What’s in This Chapter?

A monopoly is an industry in which one seller dominates or controls the industry. There are two kinds of monopolies: government granted monopolies, and free market monopolies. The delivery of first class letters by the U.S. Postal Service is government granted; no other company is allowed to deliver first class letters. In the Internet search industry, mostly dominated by Google, other companies are allowed to compete.

The U.S. Postal Service does not have to fear potential competitors (in the area of delivering first class letters, providing passports, and a few other services). It does not have to operate at maximum efficiency, and does not have to keep its prices as low as it would if there had been more competition. Google does have to fear competitors, because of the threat of potential competitors (it already has some competitors, including Microsoft’s Bing, and Yahoo Search). If Google does not operate efficiently and if it does not keep delivering a quality product, then it will lose market share and lose advertising revenue. Google also has to make sure it doesn’t illegally abuse its monopoly power (even though it does appear it has done this in some ways) if it wants to avoid a public backlash or court case. Google may be considered a near monopoly in the Internet search industry, but, unlike a government granted monopoly, it must behave as if there is substantial competition if it wants to survive.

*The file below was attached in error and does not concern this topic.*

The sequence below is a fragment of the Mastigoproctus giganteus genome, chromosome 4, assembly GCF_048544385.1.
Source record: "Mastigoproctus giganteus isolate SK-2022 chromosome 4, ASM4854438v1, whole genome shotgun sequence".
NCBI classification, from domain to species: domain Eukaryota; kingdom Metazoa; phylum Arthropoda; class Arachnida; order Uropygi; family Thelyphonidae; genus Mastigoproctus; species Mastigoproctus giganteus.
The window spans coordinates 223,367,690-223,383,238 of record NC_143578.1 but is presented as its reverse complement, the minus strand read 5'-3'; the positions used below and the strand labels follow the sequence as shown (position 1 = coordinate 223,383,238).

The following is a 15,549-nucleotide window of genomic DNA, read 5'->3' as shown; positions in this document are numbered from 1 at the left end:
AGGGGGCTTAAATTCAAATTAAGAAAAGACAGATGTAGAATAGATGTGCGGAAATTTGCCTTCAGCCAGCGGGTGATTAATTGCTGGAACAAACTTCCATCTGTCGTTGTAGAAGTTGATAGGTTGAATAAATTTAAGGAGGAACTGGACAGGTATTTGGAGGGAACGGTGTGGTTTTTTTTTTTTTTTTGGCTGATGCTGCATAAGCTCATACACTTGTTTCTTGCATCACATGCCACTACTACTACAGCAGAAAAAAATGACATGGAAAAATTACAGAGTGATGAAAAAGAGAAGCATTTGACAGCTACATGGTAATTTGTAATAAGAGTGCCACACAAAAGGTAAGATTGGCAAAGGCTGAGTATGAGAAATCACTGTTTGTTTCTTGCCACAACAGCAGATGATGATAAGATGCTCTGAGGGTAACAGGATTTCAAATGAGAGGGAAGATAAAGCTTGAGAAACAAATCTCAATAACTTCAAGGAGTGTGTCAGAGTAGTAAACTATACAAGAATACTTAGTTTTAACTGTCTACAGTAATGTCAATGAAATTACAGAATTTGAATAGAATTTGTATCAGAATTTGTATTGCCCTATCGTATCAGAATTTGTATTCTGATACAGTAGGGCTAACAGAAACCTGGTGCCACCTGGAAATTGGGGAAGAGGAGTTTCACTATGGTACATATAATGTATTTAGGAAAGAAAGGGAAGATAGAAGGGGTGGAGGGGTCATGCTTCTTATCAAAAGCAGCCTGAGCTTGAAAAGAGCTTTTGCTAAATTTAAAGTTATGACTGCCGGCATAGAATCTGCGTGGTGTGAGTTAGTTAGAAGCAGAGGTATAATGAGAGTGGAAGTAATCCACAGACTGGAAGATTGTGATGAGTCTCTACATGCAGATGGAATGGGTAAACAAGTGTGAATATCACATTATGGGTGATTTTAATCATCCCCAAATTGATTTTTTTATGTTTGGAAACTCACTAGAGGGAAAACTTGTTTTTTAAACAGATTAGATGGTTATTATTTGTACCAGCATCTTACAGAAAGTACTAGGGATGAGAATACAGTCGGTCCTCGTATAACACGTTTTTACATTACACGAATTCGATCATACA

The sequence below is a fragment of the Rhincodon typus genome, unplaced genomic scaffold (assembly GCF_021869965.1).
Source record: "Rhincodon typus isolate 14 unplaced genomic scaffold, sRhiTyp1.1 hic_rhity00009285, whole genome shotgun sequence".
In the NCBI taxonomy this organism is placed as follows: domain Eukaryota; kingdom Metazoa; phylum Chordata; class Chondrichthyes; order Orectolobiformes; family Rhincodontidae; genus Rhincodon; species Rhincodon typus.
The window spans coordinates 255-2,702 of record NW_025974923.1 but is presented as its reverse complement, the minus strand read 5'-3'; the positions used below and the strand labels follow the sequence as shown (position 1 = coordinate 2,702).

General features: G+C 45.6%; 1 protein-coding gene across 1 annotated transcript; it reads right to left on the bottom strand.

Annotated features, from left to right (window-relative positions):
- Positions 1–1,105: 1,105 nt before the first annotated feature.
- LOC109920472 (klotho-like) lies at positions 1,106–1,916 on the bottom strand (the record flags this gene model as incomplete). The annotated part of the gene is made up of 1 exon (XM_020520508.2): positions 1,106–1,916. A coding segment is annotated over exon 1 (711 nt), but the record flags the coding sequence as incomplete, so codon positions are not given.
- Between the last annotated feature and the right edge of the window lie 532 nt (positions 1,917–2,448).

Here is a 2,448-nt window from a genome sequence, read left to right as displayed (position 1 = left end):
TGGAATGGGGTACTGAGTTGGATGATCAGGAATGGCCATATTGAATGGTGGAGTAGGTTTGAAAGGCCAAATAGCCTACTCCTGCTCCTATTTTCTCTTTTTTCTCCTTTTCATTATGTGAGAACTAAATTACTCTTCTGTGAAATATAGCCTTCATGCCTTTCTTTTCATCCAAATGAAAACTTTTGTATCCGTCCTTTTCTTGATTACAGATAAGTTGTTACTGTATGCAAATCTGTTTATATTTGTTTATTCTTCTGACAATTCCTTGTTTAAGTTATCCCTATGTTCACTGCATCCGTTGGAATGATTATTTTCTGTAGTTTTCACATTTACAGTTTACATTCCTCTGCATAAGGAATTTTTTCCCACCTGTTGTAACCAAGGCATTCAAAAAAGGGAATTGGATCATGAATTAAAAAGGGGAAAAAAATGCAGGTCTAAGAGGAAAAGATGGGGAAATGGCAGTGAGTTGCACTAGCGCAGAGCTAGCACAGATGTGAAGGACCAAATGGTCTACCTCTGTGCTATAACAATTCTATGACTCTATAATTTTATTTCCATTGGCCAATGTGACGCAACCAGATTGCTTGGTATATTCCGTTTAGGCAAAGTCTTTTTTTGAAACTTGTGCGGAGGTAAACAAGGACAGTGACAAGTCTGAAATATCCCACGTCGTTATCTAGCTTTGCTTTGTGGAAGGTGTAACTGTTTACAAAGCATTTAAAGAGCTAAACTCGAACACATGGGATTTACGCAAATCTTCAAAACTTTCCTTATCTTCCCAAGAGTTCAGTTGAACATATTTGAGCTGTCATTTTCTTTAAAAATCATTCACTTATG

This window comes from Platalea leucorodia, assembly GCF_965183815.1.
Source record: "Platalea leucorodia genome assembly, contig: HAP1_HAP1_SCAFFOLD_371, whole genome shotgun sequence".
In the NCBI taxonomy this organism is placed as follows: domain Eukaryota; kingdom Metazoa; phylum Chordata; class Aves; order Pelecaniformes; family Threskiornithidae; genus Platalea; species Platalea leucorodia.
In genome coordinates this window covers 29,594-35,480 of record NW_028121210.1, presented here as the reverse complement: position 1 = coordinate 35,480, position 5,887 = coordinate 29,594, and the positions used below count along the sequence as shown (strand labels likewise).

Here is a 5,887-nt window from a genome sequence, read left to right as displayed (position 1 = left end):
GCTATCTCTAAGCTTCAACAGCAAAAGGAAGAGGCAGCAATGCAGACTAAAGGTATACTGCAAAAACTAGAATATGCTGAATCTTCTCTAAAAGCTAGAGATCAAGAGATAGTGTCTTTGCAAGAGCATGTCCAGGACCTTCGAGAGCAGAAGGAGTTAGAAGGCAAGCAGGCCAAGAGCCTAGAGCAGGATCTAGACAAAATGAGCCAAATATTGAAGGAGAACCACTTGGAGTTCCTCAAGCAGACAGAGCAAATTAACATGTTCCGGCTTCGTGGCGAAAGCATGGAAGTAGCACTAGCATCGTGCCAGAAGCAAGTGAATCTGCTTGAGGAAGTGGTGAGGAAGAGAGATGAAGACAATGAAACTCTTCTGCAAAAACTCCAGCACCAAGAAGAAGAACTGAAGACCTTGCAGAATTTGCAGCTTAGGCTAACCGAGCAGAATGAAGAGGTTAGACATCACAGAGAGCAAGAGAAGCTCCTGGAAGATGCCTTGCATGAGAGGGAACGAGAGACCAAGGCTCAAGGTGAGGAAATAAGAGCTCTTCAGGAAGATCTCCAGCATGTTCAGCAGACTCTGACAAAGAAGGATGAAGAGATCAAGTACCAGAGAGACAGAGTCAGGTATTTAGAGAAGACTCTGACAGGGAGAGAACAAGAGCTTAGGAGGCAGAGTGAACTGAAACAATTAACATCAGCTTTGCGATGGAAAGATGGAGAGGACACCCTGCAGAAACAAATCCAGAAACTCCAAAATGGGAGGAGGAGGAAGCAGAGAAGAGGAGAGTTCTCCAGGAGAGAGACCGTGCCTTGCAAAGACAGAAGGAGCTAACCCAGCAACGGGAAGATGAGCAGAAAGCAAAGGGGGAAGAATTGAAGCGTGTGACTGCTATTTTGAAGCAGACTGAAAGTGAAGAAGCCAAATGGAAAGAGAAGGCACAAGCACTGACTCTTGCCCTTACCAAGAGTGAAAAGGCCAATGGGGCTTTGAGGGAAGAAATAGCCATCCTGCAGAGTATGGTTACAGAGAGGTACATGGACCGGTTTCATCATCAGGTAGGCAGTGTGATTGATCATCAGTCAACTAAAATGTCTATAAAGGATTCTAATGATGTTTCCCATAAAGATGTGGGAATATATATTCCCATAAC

This unit discusses these two types of monopolies, barriers to entry, profit maximization, and anti-trust laws.